Extract from my private journal!

Sometimes, I like to flick back to entries I had written a few months ago, just to see where my head was at. I never share extracts from my private journal, but I was particularly proud of this one.
(This was during the time I actually wrote in my journal everyday. Ha.)


1.25a.m. Fri, 9th Dec, ’11

No news today but let me just gush about the ingenuity that takes its human from in Michel Gondry. I’m idolising him so hard right now, it hurts. I can’t believe it was only last year after watching The Science of Sleep that I discovered him. I am just so in awe of his creativity and imagination and the way he executes it in film. If there’s ever a brain I want to pick apart, piece by piece, it would be his.
Even while watching him talking in a “making of” video for a music video, I could still see the kid in him, sort of like Seth Cohen, if you will. It’s amazing.

His quirkiness is unlike any other film director I know. [Present Angela says: I now know many more directors, and yes, there are directors as quirky as him, but I believe his type of quirky is in a league of its own!] It’s hard to explain what his films are like, almost like it’s reality, but not. Unlike most film directors, he really utilises the magic of film, and his creations are the kinds of things that I want to show pretentious theatre-lovers who categorise all film like Hollywood films.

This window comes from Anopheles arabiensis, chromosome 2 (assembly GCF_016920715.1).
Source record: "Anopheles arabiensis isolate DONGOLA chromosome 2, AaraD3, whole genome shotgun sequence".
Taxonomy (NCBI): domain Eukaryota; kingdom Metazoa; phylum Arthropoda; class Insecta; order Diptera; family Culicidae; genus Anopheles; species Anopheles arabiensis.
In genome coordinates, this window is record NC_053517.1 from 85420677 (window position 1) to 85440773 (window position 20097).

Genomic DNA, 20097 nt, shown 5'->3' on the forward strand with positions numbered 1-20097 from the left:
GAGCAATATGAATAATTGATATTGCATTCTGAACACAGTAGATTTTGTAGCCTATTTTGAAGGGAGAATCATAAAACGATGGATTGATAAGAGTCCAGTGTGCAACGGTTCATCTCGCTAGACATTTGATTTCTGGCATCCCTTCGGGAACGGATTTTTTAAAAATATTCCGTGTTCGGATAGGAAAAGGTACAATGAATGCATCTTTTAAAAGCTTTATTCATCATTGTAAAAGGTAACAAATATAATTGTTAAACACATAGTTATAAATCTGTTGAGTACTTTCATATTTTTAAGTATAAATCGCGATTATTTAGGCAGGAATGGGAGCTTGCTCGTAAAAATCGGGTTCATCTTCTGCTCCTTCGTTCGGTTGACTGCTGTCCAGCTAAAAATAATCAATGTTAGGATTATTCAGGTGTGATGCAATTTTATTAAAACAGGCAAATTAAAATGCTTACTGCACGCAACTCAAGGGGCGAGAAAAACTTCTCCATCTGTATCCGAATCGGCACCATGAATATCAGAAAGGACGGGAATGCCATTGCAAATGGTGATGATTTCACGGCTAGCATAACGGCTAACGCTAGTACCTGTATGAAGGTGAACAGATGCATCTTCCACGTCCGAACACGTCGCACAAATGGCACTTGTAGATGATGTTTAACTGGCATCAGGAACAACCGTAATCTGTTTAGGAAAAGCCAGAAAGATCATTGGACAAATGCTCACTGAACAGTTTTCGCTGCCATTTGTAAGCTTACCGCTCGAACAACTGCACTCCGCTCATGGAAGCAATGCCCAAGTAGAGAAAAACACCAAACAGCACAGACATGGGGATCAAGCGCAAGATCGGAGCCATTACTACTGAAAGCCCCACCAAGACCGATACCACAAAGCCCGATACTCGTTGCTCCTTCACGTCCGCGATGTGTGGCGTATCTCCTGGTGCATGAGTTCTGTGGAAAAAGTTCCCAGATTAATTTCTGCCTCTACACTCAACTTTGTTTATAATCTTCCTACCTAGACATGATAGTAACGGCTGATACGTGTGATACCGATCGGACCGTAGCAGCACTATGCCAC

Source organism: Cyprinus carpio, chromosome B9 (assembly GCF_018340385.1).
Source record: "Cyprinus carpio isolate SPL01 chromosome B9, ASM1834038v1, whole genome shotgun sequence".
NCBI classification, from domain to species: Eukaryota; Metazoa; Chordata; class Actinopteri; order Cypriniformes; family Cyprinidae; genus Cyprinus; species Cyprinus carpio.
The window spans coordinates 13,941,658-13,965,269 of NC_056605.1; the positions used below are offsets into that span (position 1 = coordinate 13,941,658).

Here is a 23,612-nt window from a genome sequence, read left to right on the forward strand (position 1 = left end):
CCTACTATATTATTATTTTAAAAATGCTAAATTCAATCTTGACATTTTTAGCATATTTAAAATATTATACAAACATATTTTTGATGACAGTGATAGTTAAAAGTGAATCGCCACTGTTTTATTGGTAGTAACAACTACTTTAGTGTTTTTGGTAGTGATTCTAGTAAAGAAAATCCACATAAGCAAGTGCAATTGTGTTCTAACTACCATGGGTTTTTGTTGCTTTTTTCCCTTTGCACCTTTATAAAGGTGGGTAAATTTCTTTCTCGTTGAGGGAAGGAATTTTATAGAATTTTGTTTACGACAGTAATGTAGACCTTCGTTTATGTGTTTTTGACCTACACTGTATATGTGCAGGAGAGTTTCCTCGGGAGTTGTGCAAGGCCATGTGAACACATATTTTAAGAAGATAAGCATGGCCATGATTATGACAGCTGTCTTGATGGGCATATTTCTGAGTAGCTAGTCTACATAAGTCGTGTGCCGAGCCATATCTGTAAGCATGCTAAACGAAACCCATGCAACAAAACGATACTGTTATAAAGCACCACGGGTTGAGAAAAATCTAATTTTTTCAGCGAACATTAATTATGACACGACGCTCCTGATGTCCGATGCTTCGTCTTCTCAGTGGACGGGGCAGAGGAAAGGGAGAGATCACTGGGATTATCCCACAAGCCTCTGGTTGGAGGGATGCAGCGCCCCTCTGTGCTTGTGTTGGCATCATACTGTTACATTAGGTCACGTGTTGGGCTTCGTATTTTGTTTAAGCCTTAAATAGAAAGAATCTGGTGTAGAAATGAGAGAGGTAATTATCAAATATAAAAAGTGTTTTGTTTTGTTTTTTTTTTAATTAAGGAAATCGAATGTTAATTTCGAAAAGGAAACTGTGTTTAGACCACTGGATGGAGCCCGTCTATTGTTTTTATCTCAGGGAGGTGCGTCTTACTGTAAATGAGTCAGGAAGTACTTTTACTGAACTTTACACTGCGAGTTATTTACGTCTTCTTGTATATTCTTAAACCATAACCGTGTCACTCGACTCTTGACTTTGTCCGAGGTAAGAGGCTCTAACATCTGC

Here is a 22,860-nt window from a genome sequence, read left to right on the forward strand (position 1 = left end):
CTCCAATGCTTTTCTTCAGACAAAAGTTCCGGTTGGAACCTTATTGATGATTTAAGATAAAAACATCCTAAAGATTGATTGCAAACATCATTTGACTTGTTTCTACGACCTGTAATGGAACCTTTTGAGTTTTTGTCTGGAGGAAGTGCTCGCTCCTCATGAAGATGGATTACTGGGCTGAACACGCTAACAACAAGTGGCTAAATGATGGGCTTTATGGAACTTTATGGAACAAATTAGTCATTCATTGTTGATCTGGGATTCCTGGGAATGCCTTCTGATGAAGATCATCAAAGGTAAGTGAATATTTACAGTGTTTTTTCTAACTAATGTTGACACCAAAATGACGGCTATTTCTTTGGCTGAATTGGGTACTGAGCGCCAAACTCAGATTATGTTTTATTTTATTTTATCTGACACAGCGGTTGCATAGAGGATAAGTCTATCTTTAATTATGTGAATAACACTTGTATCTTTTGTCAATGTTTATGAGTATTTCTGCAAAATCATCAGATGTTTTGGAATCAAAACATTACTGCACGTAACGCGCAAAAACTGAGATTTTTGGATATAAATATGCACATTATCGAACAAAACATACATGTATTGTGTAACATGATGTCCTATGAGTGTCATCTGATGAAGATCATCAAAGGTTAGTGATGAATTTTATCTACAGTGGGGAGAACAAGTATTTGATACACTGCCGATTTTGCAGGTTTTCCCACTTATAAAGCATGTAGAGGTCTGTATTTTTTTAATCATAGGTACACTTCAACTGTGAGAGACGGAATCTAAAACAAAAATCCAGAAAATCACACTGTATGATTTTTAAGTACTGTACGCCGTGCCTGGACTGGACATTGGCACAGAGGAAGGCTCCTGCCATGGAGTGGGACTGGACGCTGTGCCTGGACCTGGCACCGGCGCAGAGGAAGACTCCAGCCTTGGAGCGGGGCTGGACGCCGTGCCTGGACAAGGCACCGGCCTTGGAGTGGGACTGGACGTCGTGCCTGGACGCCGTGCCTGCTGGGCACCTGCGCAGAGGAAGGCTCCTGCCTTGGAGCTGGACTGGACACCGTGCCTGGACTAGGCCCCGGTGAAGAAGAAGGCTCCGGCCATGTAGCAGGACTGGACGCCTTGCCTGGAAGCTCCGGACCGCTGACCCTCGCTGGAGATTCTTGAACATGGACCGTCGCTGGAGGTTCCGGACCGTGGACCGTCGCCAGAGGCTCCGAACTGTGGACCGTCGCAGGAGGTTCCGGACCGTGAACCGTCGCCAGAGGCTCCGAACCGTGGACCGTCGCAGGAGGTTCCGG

Michel Gondry’s films are really like looking into someone’s mind, someone’s imagination. It’s all surreal, yet it’s sort of realistic? I guess the only way I can describe it is like being in a dream, or watching a dream, because they are surreal, but… realistic. I feel like I’m not explaining it right though, because you see The Science of Sleep and you watch the “beautiful objects” scene and it’s all just surreal and you’d think I’m crazy to call it realistic. All I can say is that watching his work is like watching a dream.

That’s why The Science of Sleep is my ultimate favourite film of all time. I think it’s one of those films I need to watch every few months and not get sick of it. I need to watch it to get my regular dose of quirky. Even tonight, I hadn’t seen the film or the trailer for probably 4-5 months, then I saw the trailer today and absolutely could not stop smiling.